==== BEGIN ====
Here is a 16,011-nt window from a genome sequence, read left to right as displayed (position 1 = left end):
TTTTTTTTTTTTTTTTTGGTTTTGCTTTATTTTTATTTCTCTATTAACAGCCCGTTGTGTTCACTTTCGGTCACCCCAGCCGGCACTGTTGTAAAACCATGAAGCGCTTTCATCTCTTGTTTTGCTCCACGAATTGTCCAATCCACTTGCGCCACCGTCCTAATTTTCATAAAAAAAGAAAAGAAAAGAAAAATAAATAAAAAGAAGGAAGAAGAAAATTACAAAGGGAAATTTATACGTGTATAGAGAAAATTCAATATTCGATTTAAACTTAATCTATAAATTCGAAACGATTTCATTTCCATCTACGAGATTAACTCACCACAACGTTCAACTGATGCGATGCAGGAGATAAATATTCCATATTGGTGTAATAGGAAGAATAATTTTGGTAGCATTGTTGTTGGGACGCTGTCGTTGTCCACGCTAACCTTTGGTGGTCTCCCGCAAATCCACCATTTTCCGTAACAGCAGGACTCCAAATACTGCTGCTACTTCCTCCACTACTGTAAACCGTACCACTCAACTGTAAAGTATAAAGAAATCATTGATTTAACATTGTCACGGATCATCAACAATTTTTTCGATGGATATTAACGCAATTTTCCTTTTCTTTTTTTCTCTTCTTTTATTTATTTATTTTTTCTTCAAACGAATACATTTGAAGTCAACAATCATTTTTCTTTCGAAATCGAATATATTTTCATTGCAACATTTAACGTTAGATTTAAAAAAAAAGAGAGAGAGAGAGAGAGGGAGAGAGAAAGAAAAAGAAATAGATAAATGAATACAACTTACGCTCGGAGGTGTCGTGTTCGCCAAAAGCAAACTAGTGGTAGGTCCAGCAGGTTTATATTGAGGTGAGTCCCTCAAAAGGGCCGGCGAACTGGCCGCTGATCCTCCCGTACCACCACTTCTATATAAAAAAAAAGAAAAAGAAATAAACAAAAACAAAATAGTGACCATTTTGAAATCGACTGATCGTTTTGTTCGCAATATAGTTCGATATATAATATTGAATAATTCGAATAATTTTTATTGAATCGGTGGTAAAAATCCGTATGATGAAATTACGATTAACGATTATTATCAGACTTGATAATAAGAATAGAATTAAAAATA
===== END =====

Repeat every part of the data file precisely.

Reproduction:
Here is a 16,011-nt window from a genome sequence, read left to right as displayed (position 1 = left end):
TTTTTTTTTTTTTTTTTGGTTTTGCTTTATTTTTATTTCTCTATTAACAGCCCGTTGTGTTCACTTTCGGTCACCCCAGCCGGCACTGTTGTAAAACCATGAAGCGCTTTCATCTCTTGTTTTGCTCCACGAATTGTCCAATCCACTTGCGCCACCGTCCTAATTTTCATAAAAAAAGAAAAGAAAAGAAAAATAAATAAAAAGAAGGAAGAAGAAAATTACAAAGGGAAATTTATACGTGTATAGAGAAAATTCAATATTCGATTTAAACTTAATCTATAAATTCGAAACGATTTCATTTCCATCTACGAGATTAACTCACCACAACGTTCAACTGATGCGATGCAGGAGATAAATATTCCATATTGGTGTAATAGGAAGAATAATTTTGGTAGCATTGTTGTTGGGACGCTGTCGTTGTCCACGCTAACCTTTGGTGGTCTCCCGCAAATCCACCATTTTCCGTAACAGCAGGACTCCAAATACTGCTGCTACTTCCTCCACTACTGTAAACCGTACCACTCAACTGTAAAGTATAAAGAAATCATTGATTTAACATTGTCACGGATCATCAACAATTTTTTCGATGGATATTAACGCAATTTTCCTTTTCTTTTTTTCTCTTCTTTTATTTATTTATTTTTTCTTCAAACGAATACATTTGAAGTCAACAATCATTTTTCTTTCGAAATCGAATATATTTTCATTGCAACATTTAACGTTAGATTTAAAAAAAAAGAGAGAGAGAGAGAGAGGGAGAGAGAAAGAAAAAGAAATAGATAAATGAATACAACTTACGCTCGGAGGTGTCGTGTTCGCCAAAAGCAAACTAGTGGTAGGTCCAGCAGGTTTATATTGAGGTGAGTCCCTCAAAAGGGCCGGCGAACTGGCCGCTGATCCTCCCGTACCACCACTTCTATATAAAAAAAAAGAAAAAGAAATAAACAAAAACAAAATAGTGACCATTTTGAAATCGACTGATCGTTTTGTTCGCAATATAGTTCGATATATAATATTGAATAATTCGAATAATTTTTATTGAATCGGTGGTAAAAATCCGTATGATGAAATTACGATTAACGATTATTATCAGACTTGATAATAAGAATAGAATTAAAAATA